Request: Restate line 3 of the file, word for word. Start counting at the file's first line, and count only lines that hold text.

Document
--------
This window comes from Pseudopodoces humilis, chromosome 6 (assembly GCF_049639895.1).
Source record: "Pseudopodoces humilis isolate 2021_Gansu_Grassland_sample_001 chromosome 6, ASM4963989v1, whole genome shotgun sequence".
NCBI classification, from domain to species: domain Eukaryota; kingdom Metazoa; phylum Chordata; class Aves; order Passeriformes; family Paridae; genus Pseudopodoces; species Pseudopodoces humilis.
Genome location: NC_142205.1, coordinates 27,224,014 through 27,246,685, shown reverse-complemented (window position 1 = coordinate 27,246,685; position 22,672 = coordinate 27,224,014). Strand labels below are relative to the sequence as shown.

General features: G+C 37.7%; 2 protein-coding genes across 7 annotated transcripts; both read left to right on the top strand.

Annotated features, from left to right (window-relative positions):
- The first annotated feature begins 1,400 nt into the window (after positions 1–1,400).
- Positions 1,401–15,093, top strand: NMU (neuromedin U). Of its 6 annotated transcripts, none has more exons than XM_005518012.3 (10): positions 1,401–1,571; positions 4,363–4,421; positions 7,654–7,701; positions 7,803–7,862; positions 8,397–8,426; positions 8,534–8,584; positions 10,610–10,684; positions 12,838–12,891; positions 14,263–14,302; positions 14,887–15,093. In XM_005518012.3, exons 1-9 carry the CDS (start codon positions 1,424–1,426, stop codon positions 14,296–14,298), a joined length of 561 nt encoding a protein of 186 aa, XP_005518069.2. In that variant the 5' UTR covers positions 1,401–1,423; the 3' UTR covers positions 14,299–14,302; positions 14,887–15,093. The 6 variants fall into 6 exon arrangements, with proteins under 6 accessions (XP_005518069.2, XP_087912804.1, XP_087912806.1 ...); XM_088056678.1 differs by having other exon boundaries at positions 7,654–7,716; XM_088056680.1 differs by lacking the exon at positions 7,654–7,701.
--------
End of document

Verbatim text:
NCBI classification, from domain to species: domain Eukaryota; kingdom Metazoa; phylum Chordata; class Aves; order Passeriformes; family Paridae; genus Pseudopodoces; species Pseudopodoces humilis.